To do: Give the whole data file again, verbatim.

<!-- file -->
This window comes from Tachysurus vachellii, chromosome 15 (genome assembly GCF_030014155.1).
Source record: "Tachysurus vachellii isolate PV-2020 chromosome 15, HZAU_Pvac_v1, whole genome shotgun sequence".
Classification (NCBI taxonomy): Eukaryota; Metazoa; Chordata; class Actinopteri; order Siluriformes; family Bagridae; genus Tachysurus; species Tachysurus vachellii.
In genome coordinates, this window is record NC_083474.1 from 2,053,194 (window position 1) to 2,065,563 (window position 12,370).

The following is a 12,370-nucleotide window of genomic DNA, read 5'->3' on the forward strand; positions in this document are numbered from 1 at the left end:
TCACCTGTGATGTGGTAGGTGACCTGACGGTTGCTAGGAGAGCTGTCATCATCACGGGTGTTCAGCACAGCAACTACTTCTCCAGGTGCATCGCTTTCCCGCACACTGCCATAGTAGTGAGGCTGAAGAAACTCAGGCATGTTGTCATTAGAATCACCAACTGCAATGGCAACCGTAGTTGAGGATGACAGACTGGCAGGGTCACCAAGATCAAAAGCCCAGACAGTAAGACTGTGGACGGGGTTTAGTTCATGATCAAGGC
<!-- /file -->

This window comes from Tachysurus vachellii, chromosome 15 (genome assembly GCF_030014155.1).
Source record: "Tachysurus vachellii isolate PV-2020 chromosome 15, HZAU_Pvac_v1, whole genome shotgun sequence".
Classification (NCBI taxonomy): Eukaryota; Metazoa; Chordata; class Actinopteri; order Siluriformes; family Bagridae; genus Tachysurus; species Tachysurus vachellii.
In genome coordinates, this window is record NC_083474.1 from 2,053,194 (window position 1) to 2,065,563 (window position 12,370).

The following is a 12,370-nucleotide window of genomic DNA, read 5'->3' on the forward strand; positions in this document are numbered from 1 at the left end:
TCACCTGTGATGTGGTAGGTGACCTGACGGTTGCTAGGAGAGCTGTCATCATCACGGGTGTTCAGCACAGCAACTACTTCTCCAGGTGCATCGCTTTCCCGCACACTGCCATAGTAGTGAGGCTGAAGAAACTCAGGCATGTTGTCATTAGAATCACCAACTGCAATGGCAACCGTAGTTGAGGATGACAGACTGGCAGGGTCACCAAGATCAAAAGCCCAGACAGTAAGACTGTGGACGGGGTTTAGTTCATGATCAAGGC